LANSING - Cinnaire moved into REO Town in 2002, bringing life to a firebombed building in a struggling neighborhood. "I like that we took the chance to come down here when no one else would," said Mark McDaniel, president and CEO. Known as Great Lakes Capital Fund at the time, the community development firm soon outgrew its space at 1000 S. Washington Ave. and set its sights on the historic warehouse down the street.
LANSING - When the Marshall Street Armory was home to the 119th Field Artillery of the Michigan National Guard, it used to host concerts, weddings, boxing matches and even circuses. The 37,000-square-foot building served the National Guard and the community for mroe than 80 years until the unit was decommissioned in 2007. Developer Pat Gillespie remembers playing basketball at Vadnais Hall, the drill hall inside the armory, and climbing on the cannons as a kid.
EAST LANSING - The current version of the $154-million Park District project in downtown East Lansing appears to be in jeopardy. Chicago-based Convexity Properties, which proposed the plan for the site, previously said it needs a $10-million Michigan Business Tax credit in order to complete the project on Grand River Avenue between the People's Church and Abbot Road.
Muck Rack makes it simple to find people, tweets, or articles that mention any name, keyword, company, hashtag etc. We've compiled this guide to help you make the most of your search.
Selecting a term
Start searching tweets, articles from media outlets, articles mentioned in tweets, journalists'
names, titles and bios with some suggested searches:
Companies or Topics (e.g. iPhone, Microsoft)
Phrases (e.g. "cloud computing") — use quotes to keep the terms together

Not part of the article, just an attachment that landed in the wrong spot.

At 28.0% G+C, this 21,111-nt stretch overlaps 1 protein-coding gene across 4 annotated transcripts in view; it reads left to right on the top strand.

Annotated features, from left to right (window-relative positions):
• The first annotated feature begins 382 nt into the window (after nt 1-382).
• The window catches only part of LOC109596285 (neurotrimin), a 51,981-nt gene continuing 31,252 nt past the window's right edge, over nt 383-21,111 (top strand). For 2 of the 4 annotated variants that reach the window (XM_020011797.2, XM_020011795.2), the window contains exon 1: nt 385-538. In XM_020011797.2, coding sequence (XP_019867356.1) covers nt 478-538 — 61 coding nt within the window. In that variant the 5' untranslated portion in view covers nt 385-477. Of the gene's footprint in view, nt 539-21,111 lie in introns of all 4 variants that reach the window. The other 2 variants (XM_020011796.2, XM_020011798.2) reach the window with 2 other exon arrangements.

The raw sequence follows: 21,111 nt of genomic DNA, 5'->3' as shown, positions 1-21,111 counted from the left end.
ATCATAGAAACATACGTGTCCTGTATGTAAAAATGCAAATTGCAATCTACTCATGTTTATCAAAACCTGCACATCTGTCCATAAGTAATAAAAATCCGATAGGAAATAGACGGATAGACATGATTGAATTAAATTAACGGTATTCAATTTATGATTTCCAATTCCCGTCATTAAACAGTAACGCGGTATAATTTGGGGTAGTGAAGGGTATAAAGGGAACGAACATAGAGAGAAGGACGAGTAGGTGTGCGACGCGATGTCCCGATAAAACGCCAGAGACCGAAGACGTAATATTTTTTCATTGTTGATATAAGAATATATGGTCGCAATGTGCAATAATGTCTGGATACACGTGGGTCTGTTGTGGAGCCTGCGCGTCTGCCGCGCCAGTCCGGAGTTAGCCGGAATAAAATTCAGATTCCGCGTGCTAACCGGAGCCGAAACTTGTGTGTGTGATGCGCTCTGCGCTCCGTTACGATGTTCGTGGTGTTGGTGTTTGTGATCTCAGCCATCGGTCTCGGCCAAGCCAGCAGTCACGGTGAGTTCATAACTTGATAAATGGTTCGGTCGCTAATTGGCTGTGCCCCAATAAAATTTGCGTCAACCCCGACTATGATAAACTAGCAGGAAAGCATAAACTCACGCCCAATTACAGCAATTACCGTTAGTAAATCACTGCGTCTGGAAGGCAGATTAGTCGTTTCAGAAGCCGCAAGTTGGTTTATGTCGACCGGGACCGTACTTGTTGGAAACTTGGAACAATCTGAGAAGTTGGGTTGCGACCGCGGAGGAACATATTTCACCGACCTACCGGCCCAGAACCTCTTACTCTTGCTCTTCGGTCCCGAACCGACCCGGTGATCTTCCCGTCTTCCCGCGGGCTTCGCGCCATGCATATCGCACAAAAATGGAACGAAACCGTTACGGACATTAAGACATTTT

Twitter handles (e.g. @username) — returns those who have mentioned or replied to
Names (e.g. "David Pogue")
Hashtags (e.g. #sxsw, #london2012)
Bio details (e.g. vegan, Olympics, father)
Muck Rack's Advanced Search allows for many boolean operators.
Find results that mention multiple specified terms, use AND or
+. For example, ensure each result contains both Elon Musk and Mark Zuckerberg by
searching Obama AND Romney or Obama + Romney.
Use the operators OR or , to broaden your search when you'd like either of
multiple terms to appear in results. (This is the default behavior of our search when no operators
are used.) For example, search for democrat OR republican to find results that refer to
Democrats and/or Republicans.
Use NOT or - to subtract results from your search. For
example, searching Disney will yield results about the Walt Disney Company as well as Walt Disney
World Resort. To exclude mentions of Disney World, search for Disney -World or Disney
When using one of these operators with a phrase, enclose it in quotation marks. For example, you can
find results about smartphones excluding Apple's iPhone 4S by searching smartphone -"iPhone
Exact case matching or punctuation
If you're searching for a brand name or keyword that relies on specific punctuation marks or capitalization, you can
find results that match your exact query by adding matchcase: before the keyword you're searching for, like matchcase:E*TRADE .
Use parentheses to separate multiple
boolean phrases. For example, to find journalists talking about having fun in Disney World or
Disneyland, search for ("disney world" OR disneyland) AND fun.
An asterisk can be used to search for any variation of a root word truncated by the asterisk. For example, searching for admin* will return results for administrator, administration, administer, administered, etc.
A near operator is an AND operator where you can control the distance between the words. You can vary the distance the near operation uses by adding a forward slash and number (between 0-99) such as strawberries NEAR/10 "whipped cream", which means the strawberries must exist within 10 words of "whipped cream".